In the wake of the global COVID-19 pandemic, many people have been social distancing, self-isolating and generally staying inside to do their bit in preventing further spread of the virus.
Suddenly, people are finding a lot more free time on their hands - so here are five great documentaries about metal and heavy music that will keep you occupied!
Heavy Metal In Baghdad (2007)
As unfortunate as it is, heavy music just isn't accepted in some parts of the world like it is in others. Cultural, religious and legal barriers make it impossible for a heavy band to exist in some countries without the fear of capital punishment.
This powerful documentary follows Iraq's "only metal band" Acrassicauda as they risk their lives to pursue their passion in the middle of the Iraq war. An oppressive environment made it almost impossible to play their music, and after the release of this film, they started to receive death threats from Islamic militants who thought that the band were Satan worshippers. Acrassicauda then fled first to Syria and then Turkey before being granted refugee status in the United States of America, where they are based today.
Until The Light Takes Us (2008)
This one is a little more gritty than the others, diving into the origins and history of the Norwegian black metal scene, detailing the suicides, murders and church burnings that took place alongside the uprising of one of the most infamous genres in musical history.
There are interviews with all the influential names to come out of the scene including Varg Vikernes, Fenriz, Abbath, Hellhammer and more. The whole thing is in black and white too, which really adds to the bleakness of the film's subject matter.
It's not a fun watch by any stretch, but it's definitely a fascinating look into a piece of metal history, and Until The Light Takes Us is often regarded as the most definitive film made on Norwegian black metal.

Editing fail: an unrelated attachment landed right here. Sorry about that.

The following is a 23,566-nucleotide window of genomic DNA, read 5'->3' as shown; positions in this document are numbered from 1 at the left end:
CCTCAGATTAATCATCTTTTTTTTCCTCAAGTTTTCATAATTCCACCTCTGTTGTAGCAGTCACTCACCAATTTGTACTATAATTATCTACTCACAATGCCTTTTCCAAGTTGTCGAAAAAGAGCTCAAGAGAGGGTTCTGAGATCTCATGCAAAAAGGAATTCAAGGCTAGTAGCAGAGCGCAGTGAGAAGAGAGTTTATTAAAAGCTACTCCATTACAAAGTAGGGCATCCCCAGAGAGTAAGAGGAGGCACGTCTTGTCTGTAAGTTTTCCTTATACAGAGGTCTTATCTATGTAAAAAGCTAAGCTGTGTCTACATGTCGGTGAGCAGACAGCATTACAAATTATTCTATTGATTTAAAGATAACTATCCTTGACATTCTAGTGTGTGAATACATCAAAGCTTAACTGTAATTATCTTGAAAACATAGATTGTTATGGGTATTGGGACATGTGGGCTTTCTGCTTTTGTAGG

Metal: A Headbanger's Journey (2005)
Canadian anthropologist Sam Dunn directed this classic documentary on the history and culture of metal as a whole. As a metal fan since he was 12 years old, Dunn sets out across the world to flesh out what it is that makes it loved by so many people.
The doco provides a ton of interesting information through artist interviews, which quickly becomes a who's who of the metal world; Ronnie James Dio (RIP), Tom Morello, Bruce Dickinson, Kerry King, Dee Snider, Corey Taylor and Rob Zombie are just some of the people who get screen-time over the course of its duration.
Metal: A Headbanger's Journey is now 15 years old, but it's a concise and revered snapshot into the world of heavy music at that time, and definitely worth a watch.
Personalities didn't come much bigger than Ian Fraser "Lemmy" Kilmister's. This look into the influence and legacy of Motörhead's legendary frontman features chats with the man himself, as well as other legends like Dave Grohl, Scott Ian, Ozzy Osbourne and Lars Ulrich offering up their praise to the icon who went on to pass away in 2015.
This Is Spinal Tap (1984)
Easily one of the funniest mockumentaries of all time, This Is Spinal Tap follows the metal band Spinal Tap as they tour throughout the US in support of their new album Smell The Glove.
In 2016, film critic and author Jeremy Arnold chose it as one of the "52 Must-See Movies", describing it as "one of the single most influential movies of the past thirty-five years".
You can rent this one on YouTube from $3.99, or buy it outright from $7.99, and we reckon it's well worth it. Here's the trailer if the film has eluded you over the years: